Chia seeds have been around for a very long time. If you grew up in the 80s and 90s, you’ll probably remember those cheezy Cha Cha Chia pet commercials where you smear the seeds on a plastic mold and your “pet” grows chia hair. Well, what was once used to grow “pet” hair is now becoming the new superfood on the market. According to several sites, chia seeds: are gluten free, contain Omega 3s, contains all 8 amino acids, has 20% protein, helps combat diabetes, and contain 5 times more calcium than milk.
Last year, I started eating chia seeds on a regular basis. I would add one tablespoon of seeds to a glass of water or juice and let them soak and fluff up for 15 minutes. The texture took some getting used to, but after a few glasses the gelatinous texture didn’t bother me. Chia seeds don’t really have a distinct taste, so they’re great on top of cereal or oatmeal, mixed in yogurt or used in baking.
A week or so ago I came across a recipe for Chia Fresca on Oh She Glow’s blog. Right away, I knew I would be saving the recipe for later because it was a flavoured version of my plain glass of chia seed and water. I made a few changes- I used doTERRA’s Lemon Esssential oil for flavour, raw Manuka Honey for some gentle sweetness and topped my glass off with some fresh cut strawberries.
2 cups water
1.5 tbsp chia seeds
1 drop of doTERRA lemon essential oil (wild orange would work as well)
1 tbsp raw Manuka Honey (Active 16+)
Cut fruit (optional)
Add chia and water into a glass and stir to combine. Let chia seeds sit for 15 minutes to plump up and become gelatinous. Stir occasionally to remove any clumps. Add honey and essential oil and stir. Top with fruit. Chill and serve.
Read more on the health benefits of chia seeds here and here.
I have this urge to refresh my punctuation skills.
I never really used to wash newly purchased clothes before wearing them, but that’s changed after reading this!
How to reduce your formaldehyde exposure
What’s colourless, preserves frogs, coats pillow cases and impregnates ‘no-iron’shirts?
Learn how to avoid it by watching me on The Dr. Oz show Thursday, January 9! I’m the guest expert. (For real. They flew me to New York to tape and eat half my weight in complimentary green room hummus.)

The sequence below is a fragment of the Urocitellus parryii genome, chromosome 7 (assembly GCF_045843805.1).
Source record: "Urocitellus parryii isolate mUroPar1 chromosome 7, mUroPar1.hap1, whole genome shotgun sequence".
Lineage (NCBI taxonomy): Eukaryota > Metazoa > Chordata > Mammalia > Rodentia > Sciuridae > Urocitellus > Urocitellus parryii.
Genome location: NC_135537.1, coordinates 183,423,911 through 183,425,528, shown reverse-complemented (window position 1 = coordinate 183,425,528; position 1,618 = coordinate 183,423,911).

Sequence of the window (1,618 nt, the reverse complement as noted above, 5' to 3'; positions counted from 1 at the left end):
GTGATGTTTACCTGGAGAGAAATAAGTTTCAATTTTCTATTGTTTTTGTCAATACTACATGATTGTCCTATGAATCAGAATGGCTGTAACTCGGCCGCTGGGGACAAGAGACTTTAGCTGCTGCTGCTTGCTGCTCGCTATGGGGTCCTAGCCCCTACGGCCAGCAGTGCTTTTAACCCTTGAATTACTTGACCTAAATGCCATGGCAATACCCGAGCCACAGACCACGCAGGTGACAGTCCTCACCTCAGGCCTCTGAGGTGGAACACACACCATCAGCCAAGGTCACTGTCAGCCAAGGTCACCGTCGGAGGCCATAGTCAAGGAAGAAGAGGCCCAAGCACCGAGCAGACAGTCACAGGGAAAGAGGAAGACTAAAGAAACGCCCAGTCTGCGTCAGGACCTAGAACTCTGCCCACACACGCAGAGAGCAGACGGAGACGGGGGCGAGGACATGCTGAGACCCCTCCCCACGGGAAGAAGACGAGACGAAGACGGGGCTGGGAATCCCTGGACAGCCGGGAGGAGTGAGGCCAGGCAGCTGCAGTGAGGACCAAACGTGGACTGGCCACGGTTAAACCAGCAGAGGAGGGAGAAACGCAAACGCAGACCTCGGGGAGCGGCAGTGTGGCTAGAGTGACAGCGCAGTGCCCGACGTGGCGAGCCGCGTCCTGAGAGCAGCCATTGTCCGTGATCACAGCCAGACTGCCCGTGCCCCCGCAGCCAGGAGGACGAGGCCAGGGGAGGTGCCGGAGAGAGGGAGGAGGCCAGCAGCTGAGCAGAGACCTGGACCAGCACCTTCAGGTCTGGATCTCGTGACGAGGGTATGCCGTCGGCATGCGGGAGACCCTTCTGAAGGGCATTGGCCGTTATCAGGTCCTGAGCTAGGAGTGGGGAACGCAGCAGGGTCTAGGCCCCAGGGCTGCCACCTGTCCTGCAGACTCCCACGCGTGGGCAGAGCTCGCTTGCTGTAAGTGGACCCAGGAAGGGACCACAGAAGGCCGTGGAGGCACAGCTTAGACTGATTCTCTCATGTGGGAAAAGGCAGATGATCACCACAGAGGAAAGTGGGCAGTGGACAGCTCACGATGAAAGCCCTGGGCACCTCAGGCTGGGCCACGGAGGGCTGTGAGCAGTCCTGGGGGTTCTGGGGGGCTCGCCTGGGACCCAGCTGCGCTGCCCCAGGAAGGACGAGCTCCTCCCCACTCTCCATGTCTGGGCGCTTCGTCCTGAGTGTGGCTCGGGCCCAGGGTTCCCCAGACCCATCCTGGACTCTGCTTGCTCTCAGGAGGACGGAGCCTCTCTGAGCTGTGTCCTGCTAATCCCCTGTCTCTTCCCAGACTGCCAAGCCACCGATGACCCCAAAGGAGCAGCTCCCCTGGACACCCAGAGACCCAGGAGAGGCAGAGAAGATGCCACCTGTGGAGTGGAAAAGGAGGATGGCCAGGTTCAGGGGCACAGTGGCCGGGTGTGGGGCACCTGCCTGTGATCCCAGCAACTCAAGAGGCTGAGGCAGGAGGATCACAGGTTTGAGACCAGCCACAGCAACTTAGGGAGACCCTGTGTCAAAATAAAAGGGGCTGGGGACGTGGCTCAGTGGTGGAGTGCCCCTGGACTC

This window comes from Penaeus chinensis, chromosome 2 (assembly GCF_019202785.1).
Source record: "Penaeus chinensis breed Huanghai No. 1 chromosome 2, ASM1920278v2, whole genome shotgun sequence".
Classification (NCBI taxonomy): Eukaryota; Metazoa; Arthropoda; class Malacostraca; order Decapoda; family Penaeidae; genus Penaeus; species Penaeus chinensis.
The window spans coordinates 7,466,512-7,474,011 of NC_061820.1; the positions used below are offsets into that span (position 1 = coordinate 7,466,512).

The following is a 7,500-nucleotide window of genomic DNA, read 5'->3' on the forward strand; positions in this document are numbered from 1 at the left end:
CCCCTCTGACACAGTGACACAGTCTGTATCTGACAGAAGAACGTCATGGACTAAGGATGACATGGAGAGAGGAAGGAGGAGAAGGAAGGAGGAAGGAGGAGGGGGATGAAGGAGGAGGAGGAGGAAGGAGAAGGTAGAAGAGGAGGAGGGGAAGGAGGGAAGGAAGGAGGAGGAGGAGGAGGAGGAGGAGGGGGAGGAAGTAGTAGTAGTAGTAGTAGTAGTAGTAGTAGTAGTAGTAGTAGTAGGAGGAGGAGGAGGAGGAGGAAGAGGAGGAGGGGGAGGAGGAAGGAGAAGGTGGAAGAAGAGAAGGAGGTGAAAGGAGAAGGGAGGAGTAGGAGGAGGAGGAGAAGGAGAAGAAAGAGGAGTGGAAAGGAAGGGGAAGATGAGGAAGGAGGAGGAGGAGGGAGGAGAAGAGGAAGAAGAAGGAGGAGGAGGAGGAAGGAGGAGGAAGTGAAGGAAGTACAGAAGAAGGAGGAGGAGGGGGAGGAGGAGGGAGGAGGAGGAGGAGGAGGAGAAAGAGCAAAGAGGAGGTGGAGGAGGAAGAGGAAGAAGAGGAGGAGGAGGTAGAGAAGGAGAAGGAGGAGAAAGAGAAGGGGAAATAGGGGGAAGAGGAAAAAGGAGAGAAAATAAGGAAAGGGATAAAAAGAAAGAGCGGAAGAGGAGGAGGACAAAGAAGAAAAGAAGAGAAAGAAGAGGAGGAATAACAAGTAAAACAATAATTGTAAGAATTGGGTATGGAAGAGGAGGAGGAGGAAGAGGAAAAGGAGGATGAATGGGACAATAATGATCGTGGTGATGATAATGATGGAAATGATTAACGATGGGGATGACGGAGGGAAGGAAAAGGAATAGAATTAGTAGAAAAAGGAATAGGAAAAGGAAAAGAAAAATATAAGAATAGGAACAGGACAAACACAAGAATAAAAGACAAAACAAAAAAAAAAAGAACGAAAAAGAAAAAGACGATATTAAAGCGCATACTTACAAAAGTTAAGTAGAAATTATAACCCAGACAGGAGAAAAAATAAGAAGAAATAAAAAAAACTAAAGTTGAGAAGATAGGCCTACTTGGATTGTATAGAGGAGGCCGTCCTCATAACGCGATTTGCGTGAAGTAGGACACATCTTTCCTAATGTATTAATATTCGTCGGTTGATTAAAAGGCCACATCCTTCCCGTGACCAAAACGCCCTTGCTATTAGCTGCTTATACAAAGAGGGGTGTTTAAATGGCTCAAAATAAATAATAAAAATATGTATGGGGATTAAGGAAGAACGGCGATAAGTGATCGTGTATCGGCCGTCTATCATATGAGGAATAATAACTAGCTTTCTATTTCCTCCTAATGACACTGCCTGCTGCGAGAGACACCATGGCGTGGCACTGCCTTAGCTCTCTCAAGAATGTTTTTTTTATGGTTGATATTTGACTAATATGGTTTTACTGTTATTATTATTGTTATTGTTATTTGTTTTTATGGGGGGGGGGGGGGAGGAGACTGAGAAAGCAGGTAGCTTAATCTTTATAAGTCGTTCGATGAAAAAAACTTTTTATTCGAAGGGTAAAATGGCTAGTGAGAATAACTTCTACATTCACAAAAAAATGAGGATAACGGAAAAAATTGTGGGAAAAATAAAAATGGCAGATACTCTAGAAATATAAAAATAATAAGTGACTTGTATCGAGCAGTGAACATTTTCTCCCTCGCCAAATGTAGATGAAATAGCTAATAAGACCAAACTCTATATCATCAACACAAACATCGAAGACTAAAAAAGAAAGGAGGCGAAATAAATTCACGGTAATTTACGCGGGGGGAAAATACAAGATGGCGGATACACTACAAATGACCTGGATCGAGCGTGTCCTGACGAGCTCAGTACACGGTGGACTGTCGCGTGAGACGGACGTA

Formaldehyde is used in clothing, bedding and curtains because it…
1. Prevents wrinkles
2. Prevents mildew during shipping
3. Increases colour fastness
4. Increases stain resistance
Why get your knickers in a knot?
1. Formaldehyde is a known human carcinogen says the International Agency for Research on Cancer (PDF); Canada has also declared it toxic and the U.S. doesn’t regulate its use in clothing
2. You won’t find it listed on the label
3. Even low-level exposure can cause headache, runny nose or contact dermatitis a.k.a. skin irritation a.k.a. rash
Formaldehyde is particularly troublesome for those with chemical sensitivities, which may explain why you’re still suffering from rashes or eczema even after switching to less-toxic laundry soap and ditching fragranced dryer sheets.
Reduce your formaldehyde exposure:
1. Wash all clothes and linens BEFORE wearing or using—gets rid of about 60 per cent of the stuff
2. Avoid products labelled “wrinkle-free”, “iron-free”, “permanent-press” or “stain-resistant”
3. Perform a “sniff test”—if it smells chemical-y, don’t buy it, or return it
4. Choose organic cottons
What household goods have you found to be the worst off-gassing offenders?
Speaking of knickers…comment on this blog to win formaldehyde-free underwear by Nicole Bridger! (Draw February 10.)
Lindsay Coulter, a fellow Queen of Green